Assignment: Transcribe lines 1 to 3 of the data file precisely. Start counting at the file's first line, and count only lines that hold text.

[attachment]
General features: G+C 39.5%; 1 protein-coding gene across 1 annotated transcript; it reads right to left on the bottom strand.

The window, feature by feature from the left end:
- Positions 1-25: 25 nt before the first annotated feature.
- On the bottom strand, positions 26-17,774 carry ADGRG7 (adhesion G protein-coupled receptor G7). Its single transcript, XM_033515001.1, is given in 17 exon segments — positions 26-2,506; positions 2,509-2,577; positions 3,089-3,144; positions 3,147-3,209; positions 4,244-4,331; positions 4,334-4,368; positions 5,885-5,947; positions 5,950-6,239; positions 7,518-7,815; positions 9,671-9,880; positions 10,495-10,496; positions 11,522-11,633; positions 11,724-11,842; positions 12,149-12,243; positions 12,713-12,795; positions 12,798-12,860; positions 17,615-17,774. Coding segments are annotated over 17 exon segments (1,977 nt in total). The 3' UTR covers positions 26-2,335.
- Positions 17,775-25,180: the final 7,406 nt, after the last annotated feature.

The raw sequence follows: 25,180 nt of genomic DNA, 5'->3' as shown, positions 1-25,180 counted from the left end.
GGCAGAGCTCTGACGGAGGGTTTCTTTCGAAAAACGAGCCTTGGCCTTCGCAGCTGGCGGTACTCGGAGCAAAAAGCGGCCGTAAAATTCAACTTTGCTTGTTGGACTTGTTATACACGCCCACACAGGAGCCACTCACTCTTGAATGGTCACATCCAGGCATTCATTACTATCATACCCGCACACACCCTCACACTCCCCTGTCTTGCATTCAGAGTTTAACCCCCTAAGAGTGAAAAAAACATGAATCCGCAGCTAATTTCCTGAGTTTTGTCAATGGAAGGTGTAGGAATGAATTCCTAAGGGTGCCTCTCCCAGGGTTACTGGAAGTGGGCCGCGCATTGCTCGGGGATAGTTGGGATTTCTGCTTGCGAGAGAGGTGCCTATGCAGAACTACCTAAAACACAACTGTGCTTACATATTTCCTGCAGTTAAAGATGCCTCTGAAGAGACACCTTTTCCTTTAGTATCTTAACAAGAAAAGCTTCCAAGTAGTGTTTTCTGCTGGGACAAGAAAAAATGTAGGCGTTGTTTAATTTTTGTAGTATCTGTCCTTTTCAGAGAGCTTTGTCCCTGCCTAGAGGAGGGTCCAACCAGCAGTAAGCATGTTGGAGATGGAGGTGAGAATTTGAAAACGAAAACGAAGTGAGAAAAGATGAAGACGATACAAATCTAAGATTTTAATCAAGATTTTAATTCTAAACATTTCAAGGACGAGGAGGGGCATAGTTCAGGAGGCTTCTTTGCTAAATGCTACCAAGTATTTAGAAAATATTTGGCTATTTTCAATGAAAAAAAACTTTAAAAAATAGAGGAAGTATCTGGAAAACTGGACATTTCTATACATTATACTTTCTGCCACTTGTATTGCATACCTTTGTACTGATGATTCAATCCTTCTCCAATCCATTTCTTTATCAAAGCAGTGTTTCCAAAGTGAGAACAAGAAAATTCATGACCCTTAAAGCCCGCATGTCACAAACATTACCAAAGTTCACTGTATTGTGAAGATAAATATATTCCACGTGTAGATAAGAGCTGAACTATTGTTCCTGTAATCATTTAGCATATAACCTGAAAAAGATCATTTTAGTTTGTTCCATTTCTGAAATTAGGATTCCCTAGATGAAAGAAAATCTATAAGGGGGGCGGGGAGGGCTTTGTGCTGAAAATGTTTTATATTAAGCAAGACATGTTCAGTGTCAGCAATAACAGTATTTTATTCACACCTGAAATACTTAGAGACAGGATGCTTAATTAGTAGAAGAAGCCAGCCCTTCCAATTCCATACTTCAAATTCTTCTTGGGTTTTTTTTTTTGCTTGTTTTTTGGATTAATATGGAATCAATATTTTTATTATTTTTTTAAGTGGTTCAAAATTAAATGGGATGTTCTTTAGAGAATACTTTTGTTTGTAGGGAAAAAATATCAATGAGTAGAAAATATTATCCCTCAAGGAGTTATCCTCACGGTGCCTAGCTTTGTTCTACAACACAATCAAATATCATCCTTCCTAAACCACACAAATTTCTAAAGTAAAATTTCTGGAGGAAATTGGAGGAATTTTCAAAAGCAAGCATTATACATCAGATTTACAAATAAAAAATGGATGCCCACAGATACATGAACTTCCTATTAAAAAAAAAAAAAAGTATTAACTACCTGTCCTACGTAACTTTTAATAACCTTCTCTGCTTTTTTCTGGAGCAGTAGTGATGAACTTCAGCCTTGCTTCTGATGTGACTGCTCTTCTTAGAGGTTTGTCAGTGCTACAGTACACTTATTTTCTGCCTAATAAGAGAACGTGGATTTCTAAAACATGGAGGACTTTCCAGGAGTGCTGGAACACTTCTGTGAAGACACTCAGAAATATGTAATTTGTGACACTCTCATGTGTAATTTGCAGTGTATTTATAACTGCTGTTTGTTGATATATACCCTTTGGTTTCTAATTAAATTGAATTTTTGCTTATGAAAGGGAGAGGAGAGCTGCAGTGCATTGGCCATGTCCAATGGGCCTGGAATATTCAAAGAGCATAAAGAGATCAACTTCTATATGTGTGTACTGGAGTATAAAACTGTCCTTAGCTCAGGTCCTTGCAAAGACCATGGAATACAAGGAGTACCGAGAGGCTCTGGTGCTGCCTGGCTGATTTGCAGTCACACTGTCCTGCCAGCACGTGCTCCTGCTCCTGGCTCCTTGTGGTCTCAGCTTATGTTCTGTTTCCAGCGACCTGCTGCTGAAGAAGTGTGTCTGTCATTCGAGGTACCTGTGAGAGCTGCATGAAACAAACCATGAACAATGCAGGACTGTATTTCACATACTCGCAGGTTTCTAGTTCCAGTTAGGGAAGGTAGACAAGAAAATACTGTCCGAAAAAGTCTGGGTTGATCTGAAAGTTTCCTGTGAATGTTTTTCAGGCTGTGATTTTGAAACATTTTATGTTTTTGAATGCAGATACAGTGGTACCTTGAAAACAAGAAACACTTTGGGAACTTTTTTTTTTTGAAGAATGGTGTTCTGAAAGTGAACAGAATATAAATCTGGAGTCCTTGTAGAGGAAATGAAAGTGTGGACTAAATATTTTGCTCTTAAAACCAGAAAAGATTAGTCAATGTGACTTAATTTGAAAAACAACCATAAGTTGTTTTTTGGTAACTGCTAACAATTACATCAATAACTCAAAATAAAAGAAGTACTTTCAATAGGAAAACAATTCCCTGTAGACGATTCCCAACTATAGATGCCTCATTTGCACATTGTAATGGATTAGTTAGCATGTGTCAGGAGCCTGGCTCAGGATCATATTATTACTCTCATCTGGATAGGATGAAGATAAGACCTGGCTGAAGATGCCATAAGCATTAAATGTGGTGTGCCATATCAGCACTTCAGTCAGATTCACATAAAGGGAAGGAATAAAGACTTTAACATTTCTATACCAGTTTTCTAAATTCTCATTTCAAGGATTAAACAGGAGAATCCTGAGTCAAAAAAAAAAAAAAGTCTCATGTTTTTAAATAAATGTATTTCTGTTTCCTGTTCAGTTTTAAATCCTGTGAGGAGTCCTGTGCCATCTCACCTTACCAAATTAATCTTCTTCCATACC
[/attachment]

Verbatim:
General features: G+C 39.5%; 1 protein-coding gene across 1 annotated transcript; it reads right to left on the bottom strand.

The window, feature by feature from the left end:
- Positions 1-25: 25 nt before the first annotated feature.